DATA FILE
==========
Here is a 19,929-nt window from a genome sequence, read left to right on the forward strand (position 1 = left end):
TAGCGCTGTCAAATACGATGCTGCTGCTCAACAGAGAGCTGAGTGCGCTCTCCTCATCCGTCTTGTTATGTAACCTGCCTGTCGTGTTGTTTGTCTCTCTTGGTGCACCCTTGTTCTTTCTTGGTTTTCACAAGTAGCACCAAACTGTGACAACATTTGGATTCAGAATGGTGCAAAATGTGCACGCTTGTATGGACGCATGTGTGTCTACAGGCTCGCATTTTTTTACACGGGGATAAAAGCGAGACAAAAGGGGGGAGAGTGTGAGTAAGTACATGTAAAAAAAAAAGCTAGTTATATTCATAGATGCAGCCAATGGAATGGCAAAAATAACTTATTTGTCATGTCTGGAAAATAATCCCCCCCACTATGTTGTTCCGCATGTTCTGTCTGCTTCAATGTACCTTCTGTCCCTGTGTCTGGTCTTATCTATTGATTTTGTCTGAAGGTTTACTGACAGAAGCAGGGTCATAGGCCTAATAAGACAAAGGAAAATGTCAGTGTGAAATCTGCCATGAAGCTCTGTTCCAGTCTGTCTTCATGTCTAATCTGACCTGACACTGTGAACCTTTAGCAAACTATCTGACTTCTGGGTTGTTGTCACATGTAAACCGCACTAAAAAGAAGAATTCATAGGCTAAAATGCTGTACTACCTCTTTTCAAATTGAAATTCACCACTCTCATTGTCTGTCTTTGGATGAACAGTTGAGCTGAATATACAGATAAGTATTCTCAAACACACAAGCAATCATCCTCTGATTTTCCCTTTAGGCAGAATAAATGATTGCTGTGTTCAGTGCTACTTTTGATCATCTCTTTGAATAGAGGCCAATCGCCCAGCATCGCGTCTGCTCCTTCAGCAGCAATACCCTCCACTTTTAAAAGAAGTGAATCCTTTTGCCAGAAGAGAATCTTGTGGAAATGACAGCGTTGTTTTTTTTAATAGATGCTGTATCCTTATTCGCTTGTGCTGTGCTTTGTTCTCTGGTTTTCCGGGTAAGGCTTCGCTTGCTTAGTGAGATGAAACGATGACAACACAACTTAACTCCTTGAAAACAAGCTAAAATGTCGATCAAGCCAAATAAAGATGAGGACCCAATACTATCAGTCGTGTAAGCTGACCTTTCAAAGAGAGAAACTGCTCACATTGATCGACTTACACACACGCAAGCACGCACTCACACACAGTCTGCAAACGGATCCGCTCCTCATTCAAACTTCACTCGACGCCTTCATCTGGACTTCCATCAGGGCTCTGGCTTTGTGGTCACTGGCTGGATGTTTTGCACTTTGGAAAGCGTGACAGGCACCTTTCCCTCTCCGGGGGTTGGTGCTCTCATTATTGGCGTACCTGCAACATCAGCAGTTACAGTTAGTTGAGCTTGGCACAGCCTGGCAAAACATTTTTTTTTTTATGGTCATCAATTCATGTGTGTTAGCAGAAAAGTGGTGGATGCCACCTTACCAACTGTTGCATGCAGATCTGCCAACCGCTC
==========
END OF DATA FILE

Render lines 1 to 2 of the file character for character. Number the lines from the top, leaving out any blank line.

Here is a 19,929-nt window from a genome sequence, read left to right on the forward strand (position 1 = left end):
TAGCGCTGTCAAATACGATGCTGCTGCTCAACAGAGAGCTGAGTGCGCTCTCCTCATCCGTCTTGTTATGTAACCTGCCTGTCGTGTTGTTTGTCTCTCTTGGTGCACCCTTGTTCTTTCTTGGTTTTCACAAGTAGCACCAAACTGTGACAACATTTGGATTCAGAATGGTGCAAAATGTGCACGCTTGTATGGACGCATGTGTGTCTACAGGCTCGCATTTTTTTACACGGGGATAAAAGCGAGACAAAAGGGGGGAGAGTGTGAGTAAGTACATGTAAAAAAAAAAGCTAGTTATATTCATAGATGCAGCCAATGGAATGGCAAAAATAACTTATTTGTCATGTCTGGAAAATAATCCCCCCCACTATGTTGTTCCGCATGTTCTGTCTGCTTCAATGTACCTTCTGTCCCTGTGTCTGGTCTTATCTATTGATTTTGTCTGAAGGTTTACTGACAGAAGCAGGGTCATAGGCCTAATAAGACAAAGGAAAATGTCAGTGTGAAATCTGCCATGAAGCTCTGTTCCAGTCTGTCTTCATGTCTAATCTGACCTGACACTGTGAACCTTTAGCAAACTATCTGACTTCTGGGTTGTTGTCACATGTAAACCGCACTAAAAAGAAGAATTCATAGGCTAAAATGCTGTACTACCTCTTTTCAAATTGAAATTCACCACTCTCATTGTCTGTCTTTGGATGAACAGTTGAGCTGAATATACAGATAAGTATTCTCAAACACACAAGCAATCATCCTCTGATTTTCCCTTTAGGCAGAATAAATGATTGCTGTGTTCAGTGCTACTTTTGATCATCTCTTTGAATAGAGGCCAATCGCCCAGCATCGCGTCTGCTCCTTCAGCAGCAATACCCTCCACTTTTAAAAGAAGTGAATCCTTTTGCCAGAAGAGAATCTTGTGGAAATGACAGCGTTGTTTTTTTTAATAGATGCTGTATCCTTATTCGCTTGTGCTGTGCTTTGTTCTCTGGTTTTCCGGGTAAGGCTTCGCTTGCTTAGTGAGATGAAACGATGACAACACAACTTAACTCCTTGAAAACAAGCTAAAATGTCGATCAAGCCAAATAAAGATGAGGACCCAATACTATCAGTCGTGTAAGCTGACCTTTCAAAGAGAGAAACTGCTCACATTGATCGACTTACACACACGCAAGCACGCACTCACACACAGTCTGCAAACGGATCCGCTCCTCATTCAAACTTCACTCGACGCCTTCATCTGGACTTCCATCAGGGCTCTGGCTTTGTGGTCACTGGCTGGATGTTTTGCACTTTGGAAAGCGTGACAGGCACCTTTCCCTCTCCGGGGGTTGGTGCTCTCATTATTGGCGTACCTGCAACATCAGCAGTTACAGTTAGTTGAGCTTGGCACAGCCTGGCAAAACATTTTTTTTTTTATGGTCATCAATTCATGTGTGTTAGCAGAAAAGTGGTGGATGCCACCTTACCAACTGTTGCATGCAGATCTGCCAACCGCTC